“(97) Against this background, the Commission concludes that any measures in favour of RVV have to be examined for State aid implications, as they may provide RVV with a potential competitive advantage. More specifically, RVV must be considered as a recipient of State aid in case state resources are allocated to the undertaking in a way that does not correspond with market terms.”

“(98) As a matter of principle, if the State is able, by exercising its dominant influence over a public undertaking, to direct the use of its resources in order, as occasion arises, to finance specific advantages in favour of other undertakings, these resources are considered state resources.”

At this point the decision cites an article on the State Aid Uncovered blog that reviewed case C-150/16, Fondul, concerning transfer of state resources. Unfortunately, the link in the decision is not correct. The article was published here on 6 June 2017

https://www.lexxion.eu/en/stateaidpost/transfer-of-state-assets-between-state-owned-companies/

“(99) The Commission notes that in this case, only public authorities (municipalities) exercise supervision over the management of RVV, […] Against this background, RVV’s public owner – Hansestadt Rostock – is able, by exercising its dominant influence over it, to direct RVV’s profits gained based on the split of profits concerning Nordwassser, in order, as occasion arises, to finance specific advantages in favour of other undertakings, which are part of RVV holding structure.”

“(100) Accordingly, the allocation of profits at the level of RVV must be considered as State resources.”

“(101) The Commission notes that when Nordwasser was set up, RVV held 51% of the shares, WWAV 49%. The latter was entitled to 20% of the profits, RVV to 80% of them.”

“(102) Such a distribution of profits, which does not correspond to the shareholding structure, is not in line with the behaviour of two independent entities, which set up a jointly owned subsidiary in free competition, unless the shareholder, which is entitled to more profit than its corresponding shareholding, bears a higher risk (e.g. being the only shareholder to absorb losses) or contributes with additional assets to the newly established subsidiary so that the other, independent shareholder of the said subsidiary would accept such deviated profit allocation under conditions of free competition. The Commission did not receive any evidence by the German authorities that this holds true for RVV.”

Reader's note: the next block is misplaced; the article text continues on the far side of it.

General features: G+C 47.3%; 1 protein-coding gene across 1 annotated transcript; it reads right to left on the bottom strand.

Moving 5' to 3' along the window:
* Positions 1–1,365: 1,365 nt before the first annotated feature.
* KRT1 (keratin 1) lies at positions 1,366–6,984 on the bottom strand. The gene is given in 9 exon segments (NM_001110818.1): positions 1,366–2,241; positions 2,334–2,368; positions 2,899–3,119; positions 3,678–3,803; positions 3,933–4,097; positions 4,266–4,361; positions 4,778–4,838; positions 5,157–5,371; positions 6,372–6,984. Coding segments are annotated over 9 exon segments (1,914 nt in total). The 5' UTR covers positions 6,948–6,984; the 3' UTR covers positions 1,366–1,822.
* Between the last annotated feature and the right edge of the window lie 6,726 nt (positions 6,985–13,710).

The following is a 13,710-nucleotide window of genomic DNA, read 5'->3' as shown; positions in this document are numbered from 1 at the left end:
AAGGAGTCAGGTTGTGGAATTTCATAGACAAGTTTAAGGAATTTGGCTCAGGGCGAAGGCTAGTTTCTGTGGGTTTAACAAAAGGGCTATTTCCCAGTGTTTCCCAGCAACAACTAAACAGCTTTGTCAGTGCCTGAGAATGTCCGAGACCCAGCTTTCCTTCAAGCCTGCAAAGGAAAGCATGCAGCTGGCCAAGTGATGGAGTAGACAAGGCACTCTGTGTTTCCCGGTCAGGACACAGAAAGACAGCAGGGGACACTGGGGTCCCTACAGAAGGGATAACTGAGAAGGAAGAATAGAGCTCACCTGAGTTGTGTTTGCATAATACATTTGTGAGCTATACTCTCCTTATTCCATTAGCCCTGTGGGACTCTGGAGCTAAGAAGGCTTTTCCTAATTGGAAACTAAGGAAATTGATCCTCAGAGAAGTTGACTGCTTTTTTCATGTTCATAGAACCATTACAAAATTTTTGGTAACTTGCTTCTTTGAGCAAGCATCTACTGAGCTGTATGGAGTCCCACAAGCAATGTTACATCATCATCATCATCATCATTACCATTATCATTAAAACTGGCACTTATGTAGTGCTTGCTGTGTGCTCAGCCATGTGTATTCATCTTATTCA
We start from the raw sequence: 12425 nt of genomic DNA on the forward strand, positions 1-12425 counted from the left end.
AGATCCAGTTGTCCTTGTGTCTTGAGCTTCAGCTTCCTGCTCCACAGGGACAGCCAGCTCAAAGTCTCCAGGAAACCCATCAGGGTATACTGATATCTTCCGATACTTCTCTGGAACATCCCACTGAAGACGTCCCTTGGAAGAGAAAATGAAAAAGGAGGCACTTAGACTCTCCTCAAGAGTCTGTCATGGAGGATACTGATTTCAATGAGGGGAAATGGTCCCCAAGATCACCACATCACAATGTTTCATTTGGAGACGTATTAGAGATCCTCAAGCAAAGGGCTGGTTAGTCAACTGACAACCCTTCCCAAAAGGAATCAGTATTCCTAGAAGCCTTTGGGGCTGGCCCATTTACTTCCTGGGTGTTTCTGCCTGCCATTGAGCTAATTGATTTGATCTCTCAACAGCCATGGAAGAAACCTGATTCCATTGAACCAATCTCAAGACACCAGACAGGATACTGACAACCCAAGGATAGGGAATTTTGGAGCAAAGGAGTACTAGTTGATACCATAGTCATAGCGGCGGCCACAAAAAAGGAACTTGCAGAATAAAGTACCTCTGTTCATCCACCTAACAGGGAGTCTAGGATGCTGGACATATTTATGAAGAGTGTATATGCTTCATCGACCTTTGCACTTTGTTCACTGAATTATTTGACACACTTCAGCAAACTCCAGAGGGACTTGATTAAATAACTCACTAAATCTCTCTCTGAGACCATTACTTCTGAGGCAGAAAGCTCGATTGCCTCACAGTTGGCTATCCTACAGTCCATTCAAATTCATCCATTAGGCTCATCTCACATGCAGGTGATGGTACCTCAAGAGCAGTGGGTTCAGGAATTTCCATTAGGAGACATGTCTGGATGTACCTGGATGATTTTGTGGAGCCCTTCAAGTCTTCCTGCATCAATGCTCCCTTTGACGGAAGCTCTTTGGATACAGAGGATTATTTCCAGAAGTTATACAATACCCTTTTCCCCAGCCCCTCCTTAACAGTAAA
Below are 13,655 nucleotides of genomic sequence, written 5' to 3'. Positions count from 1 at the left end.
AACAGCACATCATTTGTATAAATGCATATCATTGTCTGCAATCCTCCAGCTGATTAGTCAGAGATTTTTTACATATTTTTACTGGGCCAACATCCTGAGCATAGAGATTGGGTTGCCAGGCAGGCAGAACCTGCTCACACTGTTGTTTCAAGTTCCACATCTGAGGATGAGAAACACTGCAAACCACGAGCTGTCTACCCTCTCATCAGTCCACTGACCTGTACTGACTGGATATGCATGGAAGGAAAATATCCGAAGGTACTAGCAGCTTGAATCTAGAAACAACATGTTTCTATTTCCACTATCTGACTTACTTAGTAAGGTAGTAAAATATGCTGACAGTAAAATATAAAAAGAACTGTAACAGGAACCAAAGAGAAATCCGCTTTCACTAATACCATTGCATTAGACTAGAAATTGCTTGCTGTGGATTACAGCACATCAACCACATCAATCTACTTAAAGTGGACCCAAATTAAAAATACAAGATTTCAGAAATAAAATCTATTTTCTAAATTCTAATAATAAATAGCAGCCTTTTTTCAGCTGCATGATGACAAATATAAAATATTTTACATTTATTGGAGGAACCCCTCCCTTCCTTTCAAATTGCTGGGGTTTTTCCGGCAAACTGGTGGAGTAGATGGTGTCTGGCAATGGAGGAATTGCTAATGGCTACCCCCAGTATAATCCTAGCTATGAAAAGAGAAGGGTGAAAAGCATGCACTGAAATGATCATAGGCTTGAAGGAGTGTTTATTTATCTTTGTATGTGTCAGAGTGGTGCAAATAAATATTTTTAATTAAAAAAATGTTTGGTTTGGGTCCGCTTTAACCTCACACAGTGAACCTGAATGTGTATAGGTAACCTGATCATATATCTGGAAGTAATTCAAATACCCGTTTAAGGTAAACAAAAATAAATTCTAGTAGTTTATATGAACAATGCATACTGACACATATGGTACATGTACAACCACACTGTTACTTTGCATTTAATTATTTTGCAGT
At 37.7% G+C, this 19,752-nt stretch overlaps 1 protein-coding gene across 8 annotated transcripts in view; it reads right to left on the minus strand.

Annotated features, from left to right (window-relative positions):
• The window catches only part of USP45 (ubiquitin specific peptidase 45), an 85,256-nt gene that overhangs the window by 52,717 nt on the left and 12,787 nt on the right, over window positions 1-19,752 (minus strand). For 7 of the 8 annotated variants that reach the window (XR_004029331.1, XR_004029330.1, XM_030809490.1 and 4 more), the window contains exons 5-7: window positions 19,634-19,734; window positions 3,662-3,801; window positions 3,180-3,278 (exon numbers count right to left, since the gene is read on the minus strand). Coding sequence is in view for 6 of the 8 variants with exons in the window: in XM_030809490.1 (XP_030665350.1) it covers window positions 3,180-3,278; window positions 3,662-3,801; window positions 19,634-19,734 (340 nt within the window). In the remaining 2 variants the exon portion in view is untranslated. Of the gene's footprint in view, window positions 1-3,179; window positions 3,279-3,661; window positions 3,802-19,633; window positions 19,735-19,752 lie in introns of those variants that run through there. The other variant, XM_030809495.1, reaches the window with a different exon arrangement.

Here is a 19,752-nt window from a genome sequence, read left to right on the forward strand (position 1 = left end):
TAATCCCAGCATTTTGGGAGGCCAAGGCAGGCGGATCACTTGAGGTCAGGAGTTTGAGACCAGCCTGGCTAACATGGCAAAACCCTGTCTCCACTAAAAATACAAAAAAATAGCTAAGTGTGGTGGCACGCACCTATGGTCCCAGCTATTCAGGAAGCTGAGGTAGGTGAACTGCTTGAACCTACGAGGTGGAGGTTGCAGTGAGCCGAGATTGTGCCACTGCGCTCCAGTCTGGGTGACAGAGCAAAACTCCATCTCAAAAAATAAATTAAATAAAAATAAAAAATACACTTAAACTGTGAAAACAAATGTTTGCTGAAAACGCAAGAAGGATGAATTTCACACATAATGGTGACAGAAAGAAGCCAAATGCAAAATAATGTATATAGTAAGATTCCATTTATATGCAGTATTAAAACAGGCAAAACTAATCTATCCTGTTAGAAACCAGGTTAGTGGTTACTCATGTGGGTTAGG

“(103) Accordingly, the Commission is of the view that, in principle, an allocation of 80% of Nordwasser’s profits to RVV as 51% shareholder could convey an economic advantage on RVV. Based on the indicators concerning imputability laid down in case law, in view of the 100% public ownership of RVV, the actual dominant influence and involvement of Hansesstadt Rostock and the private law status of RVV, this advantage must be considered as imputable to the state.”

“(104) However, the German authorities confirmed that this disproportionate allocation of Nordwasser’s profit was amended by its shareholders before Nordwasser became operational on 1 July 2018.”

“(105) By aligning the allocation of Nordwasser’s profits to the corresponding shareholdings of RVV and WWAV, the shareholders agreed to a profit allocation that independent companies would establish in free competition.”

“(106) This amendment of the profit allocation became effective before Nordwasser started its operations on 1 July 2018. A company cannot distribute its profits before it has generated them through its operations. Nordwasser was in a position to do so only after it started operations on July 2018. At this point in time, based on the revised shareholding structure, RVV was only entitled to a share of profits to an extent which independent companies would established in free competition.”

The Commission also noted that Nordwasser was neither economically, nor legally in a position to distribute profits before 1 July 2018. Therefore, no advantage was conferred to RVV before June 2018.

“(112) The Commission therefore reaches the conclusion that the measure in question (shareholding structure) does not constitute State aid pursuant to Article 107 (1) TFEU.”

Overall conclusion

Since the public funding of Nordwasser did not affect trade and distort competition and RVV did not receive any advantage, the Commission concluded that no State aid had been granted.


[1] The full text of the Commission decision can be accessed at:

https://ec.europa.eu/competition/state_aid/cases1/202131/273180_2302910_239_2.pdf


Photo by Ivan Bandura on Unsplash

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About

Phedon Nicolaides

Dr. Nicolaides was educated in the United States, the Netherlands and the United Kingdom. He has a PhD in Economics and a PhD in Law. He presently holds positions at the College of Europe and the University of Maastricht. He has published extensively on European integration, competition policy and State aid. He is also on the editorial boards of several journals. Dr. Nicolaides has organised seminars and workshops in many different Member States, and has acted as consultant to several public authorities.